A Conversation with Rodney Cawston on Indigenous Identity, History and Cultural Survival

Rodney Cawston, Chair of the Colville Confederated Tribes talks to Allan Bonner about the Sinixt Nation – what it means to be Sinixt and yet be called “extinct”.

“Our wealth is not materialistic, it’s the world around us and having a healthy world around us is what my elders used to tell us. The health of our landscape and of our fish and wildlife and the air we breathe is more important to us than anything else.”



This discussion resonates deeply with the Peskotomuhkati as it likely does for all First Nations. Like the Sinixt, our traditional lands have been divided with an International border between New Brunswick, Canada – Maine, United States. Similarly, our cultural identity is directly tied to these lands that are much more difficult for Nation members to travel and access. This divides our Nation, our families, and makes it extremely difficult to practice our traditional lifestyles.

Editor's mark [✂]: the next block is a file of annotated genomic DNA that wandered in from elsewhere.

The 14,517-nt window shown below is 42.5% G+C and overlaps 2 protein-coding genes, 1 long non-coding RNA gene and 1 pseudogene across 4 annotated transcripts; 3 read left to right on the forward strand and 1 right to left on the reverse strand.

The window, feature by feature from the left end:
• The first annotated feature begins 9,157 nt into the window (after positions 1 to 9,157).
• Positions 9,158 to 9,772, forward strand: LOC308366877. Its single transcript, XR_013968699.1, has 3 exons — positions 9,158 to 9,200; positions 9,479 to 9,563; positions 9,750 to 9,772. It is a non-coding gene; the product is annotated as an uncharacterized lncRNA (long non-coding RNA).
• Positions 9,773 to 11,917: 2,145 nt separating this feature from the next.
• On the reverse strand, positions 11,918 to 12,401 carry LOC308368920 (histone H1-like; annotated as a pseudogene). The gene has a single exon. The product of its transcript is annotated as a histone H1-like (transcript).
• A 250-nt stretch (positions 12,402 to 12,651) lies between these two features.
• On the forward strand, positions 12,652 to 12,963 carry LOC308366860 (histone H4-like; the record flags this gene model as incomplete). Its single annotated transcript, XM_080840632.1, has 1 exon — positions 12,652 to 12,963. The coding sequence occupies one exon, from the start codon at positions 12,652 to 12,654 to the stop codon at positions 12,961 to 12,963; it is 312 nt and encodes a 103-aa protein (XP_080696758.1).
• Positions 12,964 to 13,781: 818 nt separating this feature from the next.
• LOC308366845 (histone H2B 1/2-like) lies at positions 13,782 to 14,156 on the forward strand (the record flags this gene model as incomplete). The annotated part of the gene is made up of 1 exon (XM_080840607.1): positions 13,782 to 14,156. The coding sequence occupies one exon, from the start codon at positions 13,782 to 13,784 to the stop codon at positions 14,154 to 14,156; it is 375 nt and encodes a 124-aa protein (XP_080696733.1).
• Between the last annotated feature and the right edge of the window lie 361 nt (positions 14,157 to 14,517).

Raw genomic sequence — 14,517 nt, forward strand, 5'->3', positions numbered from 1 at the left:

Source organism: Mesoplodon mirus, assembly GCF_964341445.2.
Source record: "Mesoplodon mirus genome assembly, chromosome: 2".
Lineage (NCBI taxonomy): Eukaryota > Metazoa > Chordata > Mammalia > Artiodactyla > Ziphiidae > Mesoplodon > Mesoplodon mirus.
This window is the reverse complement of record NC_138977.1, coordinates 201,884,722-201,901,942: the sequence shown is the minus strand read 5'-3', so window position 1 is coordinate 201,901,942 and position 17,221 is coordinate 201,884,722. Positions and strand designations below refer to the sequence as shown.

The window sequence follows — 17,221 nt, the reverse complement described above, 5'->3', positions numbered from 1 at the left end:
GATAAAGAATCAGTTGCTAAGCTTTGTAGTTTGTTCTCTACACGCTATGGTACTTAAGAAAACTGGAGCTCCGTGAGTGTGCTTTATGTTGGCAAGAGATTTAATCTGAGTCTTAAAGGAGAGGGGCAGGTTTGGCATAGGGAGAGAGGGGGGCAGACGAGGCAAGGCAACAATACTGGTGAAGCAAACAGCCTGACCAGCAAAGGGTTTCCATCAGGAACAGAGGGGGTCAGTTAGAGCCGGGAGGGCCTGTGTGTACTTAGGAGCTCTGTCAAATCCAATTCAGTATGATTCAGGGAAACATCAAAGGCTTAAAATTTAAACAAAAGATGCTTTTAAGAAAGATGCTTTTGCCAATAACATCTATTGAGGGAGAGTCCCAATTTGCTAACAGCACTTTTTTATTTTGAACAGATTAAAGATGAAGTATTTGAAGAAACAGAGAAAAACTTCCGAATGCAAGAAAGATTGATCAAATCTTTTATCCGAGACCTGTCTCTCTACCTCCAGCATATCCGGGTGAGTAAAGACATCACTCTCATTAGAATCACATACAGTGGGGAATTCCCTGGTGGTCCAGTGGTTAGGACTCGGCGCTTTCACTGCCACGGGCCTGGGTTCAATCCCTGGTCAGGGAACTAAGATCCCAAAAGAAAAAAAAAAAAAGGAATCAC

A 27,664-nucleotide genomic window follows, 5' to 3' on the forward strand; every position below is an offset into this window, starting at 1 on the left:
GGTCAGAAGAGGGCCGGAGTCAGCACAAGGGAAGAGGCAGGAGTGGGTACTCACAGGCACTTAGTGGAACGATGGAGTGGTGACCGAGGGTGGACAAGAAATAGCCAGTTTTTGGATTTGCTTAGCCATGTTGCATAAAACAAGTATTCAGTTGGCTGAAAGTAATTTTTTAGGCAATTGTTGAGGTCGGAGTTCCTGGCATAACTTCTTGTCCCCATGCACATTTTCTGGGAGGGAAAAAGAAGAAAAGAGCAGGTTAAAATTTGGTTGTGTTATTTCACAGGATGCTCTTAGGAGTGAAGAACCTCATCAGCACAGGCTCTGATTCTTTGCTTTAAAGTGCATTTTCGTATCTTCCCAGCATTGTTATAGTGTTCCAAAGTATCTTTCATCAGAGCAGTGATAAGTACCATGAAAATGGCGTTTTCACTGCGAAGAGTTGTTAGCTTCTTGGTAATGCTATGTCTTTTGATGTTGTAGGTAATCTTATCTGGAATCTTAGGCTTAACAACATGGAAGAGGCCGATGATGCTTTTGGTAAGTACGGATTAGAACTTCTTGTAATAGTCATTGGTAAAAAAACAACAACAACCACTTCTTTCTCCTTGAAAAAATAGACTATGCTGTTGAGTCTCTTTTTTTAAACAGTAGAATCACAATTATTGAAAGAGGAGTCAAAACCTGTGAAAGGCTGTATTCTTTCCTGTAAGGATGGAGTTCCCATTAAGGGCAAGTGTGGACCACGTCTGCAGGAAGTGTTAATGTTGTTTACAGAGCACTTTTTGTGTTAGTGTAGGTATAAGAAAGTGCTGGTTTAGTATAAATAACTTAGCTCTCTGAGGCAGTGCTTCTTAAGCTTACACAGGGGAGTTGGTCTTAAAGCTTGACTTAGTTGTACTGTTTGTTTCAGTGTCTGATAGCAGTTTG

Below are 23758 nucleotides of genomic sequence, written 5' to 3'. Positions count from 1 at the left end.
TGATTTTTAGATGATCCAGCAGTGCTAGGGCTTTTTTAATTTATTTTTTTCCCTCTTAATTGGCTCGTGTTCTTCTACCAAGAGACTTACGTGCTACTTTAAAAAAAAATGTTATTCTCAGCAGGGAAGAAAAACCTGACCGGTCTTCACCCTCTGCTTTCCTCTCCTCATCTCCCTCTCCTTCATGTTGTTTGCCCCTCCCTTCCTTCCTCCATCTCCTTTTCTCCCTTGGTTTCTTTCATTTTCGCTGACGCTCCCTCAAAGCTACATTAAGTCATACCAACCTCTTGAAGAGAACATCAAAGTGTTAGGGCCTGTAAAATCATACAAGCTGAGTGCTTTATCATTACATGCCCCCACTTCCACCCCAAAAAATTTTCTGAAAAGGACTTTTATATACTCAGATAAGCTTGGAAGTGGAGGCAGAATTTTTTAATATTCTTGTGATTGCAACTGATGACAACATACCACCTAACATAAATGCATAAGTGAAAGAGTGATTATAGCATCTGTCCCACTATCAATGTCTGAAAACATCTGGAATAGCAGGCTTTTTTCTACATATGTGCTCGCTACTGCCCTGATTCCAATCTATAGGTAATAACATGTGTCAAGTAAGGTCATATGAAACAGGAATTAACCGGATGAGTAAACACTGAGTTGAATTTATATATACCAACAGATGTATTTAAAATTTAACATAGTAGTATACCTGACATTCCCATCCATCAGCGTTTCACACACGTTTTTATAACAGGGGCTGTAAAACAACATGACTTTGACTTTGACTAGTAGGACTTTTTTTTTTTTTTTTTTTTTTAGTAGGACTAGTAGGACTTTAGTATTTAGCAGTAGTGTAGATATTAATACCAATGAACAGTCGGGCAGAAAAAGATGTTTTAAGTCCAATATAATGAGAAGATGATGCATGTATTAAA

As the Peskotomuhkati Nation in Canada are seeking official band status, we empathize with all feelings and implications of the Sinixt Nation being declared extinct.

The recent Supreme Court of Canada ruling is a hopeful development for all First Nations.

To read more on Chief Hugh Akagi’s words regarding the Supreme Court of Canada ruling, Click here.